Why are stores switching to electronic labels?

Why retailers are switching to digital price tags.

Walmart recently announced it would add electronic shelf labels to 2.3k stores by 2026 — and Walmart’s not alone.

A yellow price tag with digital numbers on it is attached with white string to a red basket full of groceries.

Retailers including Whole Foods, Amazon Fresh, and Ikea are also getting in on the trend.

What’s wrong with paper?

Apart from wasting a bunch of it, employees don’t have to walk around manually changing digital labels.

  • Walmart first tested digital labels at a Texas store. The switch cut price changes from two days of work to only a few clicks.
  • Some labels have lights that flash when an item needs restocking, or to help employees and third-party shoppers — Instacart, Uber Eats, etc. — find items faster.
  • Stores can instantly change prices, such as lowering the cost of soon-to-expire items or hiking prices on in-demand merchandise.

That last one sounds a bit unethical

It certainly could be, and we definitely saw stores get in trouble for price gouging on hand sanitizer and masks amid the pandemic.

But Santiago Gallino, a retail management professor at University of Pennsylvania’s Wharton School, told NPR it’s more likely retailers will chill on surge pricing to avoid upsetting repeat customers, instead using digital prices to ensure online and in-store pricing remains consistent.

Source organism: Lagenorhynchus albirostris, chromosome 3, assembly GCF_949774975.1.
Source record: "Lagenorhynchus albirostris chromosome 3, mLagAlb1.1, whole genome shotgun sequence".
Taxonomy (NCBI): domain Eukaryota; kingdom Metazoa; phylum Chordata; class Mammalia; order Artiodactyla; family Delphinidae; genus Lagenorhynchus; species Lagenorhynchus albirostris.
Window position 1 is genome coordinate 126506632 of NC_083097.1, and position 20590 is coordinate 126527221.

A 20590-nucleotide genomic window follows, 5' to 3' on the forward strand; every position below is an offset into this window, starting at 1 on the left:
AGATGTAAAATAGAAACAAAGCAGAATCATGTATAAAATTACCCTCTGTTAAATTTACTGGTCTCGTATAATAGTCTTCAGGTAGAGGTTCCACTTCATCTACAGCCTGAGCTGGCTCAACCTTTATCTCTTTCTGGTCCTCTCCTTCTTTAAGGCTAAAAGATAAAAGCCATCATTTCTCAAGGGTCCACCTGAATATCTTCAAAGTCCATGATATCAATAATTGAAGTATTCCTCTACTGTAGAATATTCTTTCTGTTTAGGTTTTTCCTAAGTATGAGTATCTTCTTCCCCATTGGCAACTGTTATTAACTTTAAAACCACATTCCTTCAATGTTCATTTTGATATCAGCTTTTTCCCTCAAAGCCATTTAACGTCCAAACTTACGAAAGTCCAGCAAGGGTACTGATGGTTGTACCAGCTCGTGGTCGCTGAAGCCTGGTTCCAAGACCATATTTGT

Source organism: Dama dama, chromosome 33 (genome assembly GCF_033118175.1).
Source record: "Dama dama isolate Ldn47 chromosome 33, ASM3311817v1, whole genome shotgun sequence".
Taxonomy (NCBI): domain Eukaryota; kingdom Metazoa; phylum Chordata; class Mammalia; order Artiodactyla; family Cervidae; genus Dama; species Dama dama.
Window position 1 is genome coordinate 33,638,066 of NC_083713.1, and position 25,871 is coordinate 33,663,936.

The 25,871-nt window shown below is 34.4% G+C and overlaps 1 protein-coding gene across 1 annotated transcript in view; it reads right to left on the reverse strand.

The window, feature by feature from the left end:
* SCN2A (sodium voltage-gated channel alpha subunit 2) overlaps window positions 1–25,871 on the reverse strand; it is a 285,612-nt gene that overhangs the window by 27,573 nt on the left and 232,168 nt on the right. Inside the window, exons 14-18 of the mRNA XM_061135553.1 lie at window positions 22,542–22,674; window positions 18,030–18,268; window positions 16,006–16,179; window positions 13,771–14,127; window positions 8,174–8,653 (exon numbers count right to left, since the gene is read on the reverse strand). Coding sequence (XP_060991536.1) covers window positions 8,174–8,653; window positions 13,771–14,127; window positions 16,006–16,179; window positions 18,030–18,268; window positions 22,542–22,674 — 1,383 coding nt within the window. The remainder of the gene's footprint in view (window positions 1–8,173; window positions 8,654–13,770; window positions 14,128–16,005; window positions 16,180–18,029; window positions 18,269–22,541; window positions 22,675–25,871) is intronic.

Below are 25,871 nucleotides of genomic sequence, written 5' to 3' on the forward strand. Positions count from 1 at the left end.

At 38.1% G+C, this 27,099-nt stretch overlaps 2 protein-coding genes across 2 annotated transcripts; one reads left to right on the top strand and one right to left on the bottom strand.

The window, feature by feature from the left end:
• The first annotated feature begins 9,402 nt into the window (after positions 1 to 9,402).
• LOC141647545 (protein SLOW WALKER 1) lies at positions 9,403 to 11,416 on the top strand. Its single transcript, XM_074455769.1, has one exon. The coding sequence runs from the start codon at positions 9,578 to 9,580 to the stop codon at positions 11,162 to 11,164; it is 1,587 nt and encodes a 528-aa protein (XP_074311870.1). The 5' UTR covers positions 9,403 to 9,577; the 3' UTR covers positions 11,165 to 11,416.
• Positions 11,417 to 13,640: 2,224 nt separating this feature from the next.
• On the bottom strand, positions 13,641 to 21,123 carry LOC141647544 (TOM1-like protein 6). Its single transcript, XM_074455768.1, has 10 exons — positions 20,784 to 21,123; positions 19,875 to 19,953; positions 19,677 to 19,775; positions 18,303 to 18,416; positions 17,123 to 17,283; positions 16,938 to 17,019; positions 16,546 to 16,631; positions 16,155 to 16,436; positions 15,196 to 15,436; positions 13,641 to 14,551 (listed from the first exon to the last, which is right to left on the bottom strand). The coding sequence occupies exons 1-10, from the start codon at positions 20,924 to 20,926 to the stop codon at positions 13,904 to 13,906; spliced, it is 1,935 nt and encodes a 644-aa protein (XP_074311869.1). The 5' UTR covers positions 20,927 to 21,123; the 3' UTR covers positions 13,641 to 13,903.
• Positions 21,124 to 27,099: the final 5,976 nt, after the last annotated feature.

How else might this affect shoppers?

Shoppers may find digital labels more engaging, depending on how they’re used. For example, if they can scan labels with their phones for more info about a product, or to learn about sales and promos.

The flashing lights could also potentially be used to help shoppers identify specific items, such as gluten-free snacks or EBT-eligible purchases.

Or — and we’re just throwing this out here — every item with truffle oil, thanks!

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